June 17 2015 10:00AM
Photo Credit: Ed Mulholland/USA TODAY Sports
The Vancouver Canucks ranked 28th in the NHL in faceoff winning percentage last season, which is to say that the club wasn't very good at all at winning draws.
When the best faceoff man on your team is a 19-year-old, that's generally a problem.
Faceoff wins aren't the be all and end all in hockey, and their impact is often overstated. Still you'd like to start with the puck more often than not, and this is an area where the Canucks might reasonably target a player that can help them this summer.
Let's look at some relatively affordable options that are primed to be available in unrestricted free agency.
June 16 2015 09:00AM
Photo Credit: Anne-Marie Sorvin/USA TODAY Sports
Zack Kassian is at his best when he's creating havoc at the net front, challenging goaltenders with his sneaky-good wrist shot, and sticking pucks into the net from the slot.
In the past we've argued at length in this space that Zack Kassian is a playmaker. It's time for us to reconsider that position in my view. Kassian is best suited to being a more traditional power forward, and his value to the Canucks - should they opt to keep him past this summer - will be heightened if he plays a simpler north-south game and generates more shots on goal.
June 15 2015 10:19AM
Photo Credit: Jerome Miron/USA TODAY Sports
Late last week Sportsnet's Elliotte Friedman appeared on the Oilers Now radio show with Bob Stauffer and shared a scintillating anecdote about the Mike Gillis-era Vancouver Canucks considering an aggressive offer sheet on reigning Art Ross winner and current Dallas Stars captain Jamie Benn, a local kid, and former BCHL standout, during the summer of 2012.
It's an explosive story and for a variety of reasons. Let's unpack Freidman's comments and some of the context that makes it so interesting after the jump.
June 14 2015 11:00AM
Photo Credit: Sergei Belski/USA TODAY Sports
The Vancouver Canucks are likely to lose a pair of useful middle-six forwards this summer in Shawn Matthias and Brad Richardson.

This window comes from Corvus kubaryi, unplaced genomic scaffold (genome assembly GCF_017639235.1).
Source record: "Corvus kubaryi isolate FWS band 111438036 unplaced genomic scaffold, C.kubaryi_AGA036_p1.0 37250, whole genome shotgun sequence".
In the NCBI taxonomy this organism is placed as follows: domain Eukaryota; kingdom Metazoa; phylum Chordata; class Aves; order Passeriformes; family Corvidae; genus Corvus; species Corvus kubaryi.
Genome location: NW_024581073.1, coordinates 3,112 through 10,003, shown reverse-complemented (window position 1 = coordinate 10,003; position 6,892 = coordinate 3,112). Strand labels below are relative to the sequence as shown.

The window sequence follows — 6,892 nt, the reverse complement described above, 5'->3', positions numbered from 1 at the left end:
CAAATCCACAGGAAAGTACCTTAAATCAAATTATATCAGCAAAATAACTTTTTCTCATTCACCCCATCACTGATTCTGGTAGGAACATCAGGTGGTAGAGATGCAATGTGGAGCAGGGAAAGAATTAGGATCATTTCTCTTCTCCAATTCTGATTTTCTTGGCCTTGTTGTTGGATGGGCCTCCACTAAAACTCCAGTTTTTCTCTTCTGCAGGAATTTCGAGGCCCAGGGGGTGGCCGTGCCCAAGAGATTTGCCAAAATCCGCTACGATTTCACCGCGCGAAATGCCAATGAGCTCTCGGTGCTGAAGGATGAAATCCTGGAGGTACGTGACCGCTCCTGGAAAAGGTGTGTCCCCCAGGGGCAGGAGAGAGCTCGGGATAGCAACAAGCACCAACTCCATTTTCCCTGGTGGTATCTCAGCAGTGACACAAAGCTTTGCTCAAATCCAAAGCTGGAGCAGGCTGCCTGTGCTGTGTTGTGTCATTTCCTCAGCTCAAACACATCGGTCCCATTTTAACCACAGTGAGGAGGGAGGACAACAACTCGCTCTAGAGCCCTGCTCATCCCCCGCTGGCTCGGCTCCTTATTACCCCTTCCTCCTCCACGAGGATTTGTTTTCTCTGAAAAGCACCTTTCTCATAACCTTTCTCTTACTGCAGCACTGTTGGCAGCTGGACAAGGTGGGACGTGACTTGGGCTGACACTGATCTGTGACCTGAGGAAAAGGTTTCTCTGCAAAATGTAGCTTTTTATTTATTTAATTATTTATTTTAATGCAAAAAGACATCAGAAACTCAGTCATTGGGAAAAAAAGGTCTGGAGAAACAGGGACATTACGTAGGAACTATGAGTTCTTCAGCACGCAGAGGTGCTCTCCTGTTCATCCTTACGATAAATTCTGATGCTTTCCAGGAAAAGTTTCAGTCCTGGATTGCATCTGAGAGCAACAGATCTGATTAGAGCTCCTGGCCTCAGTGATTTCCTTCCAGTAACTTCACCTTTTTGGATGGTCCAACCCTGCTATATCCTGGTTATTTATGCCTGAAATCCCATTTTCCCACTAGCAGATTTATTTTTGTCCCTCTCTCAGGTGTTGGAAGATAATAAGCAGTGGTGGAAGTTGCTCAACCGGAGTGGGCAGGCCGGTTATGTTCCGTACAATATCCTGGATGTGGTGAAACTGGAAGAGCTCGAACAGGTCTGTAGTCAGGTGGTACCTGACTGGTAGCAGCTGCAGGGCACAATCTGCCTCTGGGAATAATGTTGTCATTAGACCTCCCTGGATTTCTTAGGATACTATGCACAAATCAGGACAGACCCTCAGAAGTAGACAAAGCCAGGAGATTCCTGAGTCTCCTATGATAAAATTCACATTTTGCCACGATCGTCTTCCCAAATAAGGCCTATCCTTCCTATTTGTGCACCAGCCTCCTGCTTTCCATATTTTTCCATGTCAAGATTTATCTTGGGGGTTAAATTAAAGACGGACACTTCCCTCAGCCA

Yesterday we looked at one area - the penalty kill - where Richardson is likely to prove tough to replace. Today let's turn our focus to Matthias, and the heir apparent to his spot in the lineup Sven Baertschi.
Acquired from the Calgary Flames at the trade deadline in exchange for a second-round draft pick, Baertschi lit up the AHL (and the Calder Cup playoffs) upon joining the Canucks organization. He played decently well in a small handful of regular season and playoff games for the big league club also. The skilled, Swiss-born forward will be counted on next season to provide crucial secondary scoring, and he's got big skates to fill in a second- or third-line role.
Will he be up to it?
June 13 2015 09:00AM
Photo Credit: Winslow Townson / USA TODAY Sports
It seems likely that the Vancouver Canucks will be moving on without pending unrestricted free agent Brad Richardson.
Though Canucks general manager Jim Benning recently suggested that he's still in touch with Richardson's agent (Mark Guy of Newport Sports) and hasn't given up on bringing the penalty killing ace back for next season, the club is dealing with a significant cap crunch. It's probable that the club will have to replace Richardson's quiet, useful contributions internally.
Luckily there's a tailor made in-house replacement available to the Canucks in 20-year-old pivot Bo Horvat. Horvat has serious defensive chops, and his play driving ability came on in a major way towards the latter half of his rookie campaign. When it comes to stepping into Richardson's skates at 5-on-5, Horvat is a good bet, and might even be an upgrade. It's a different story shorthanded though...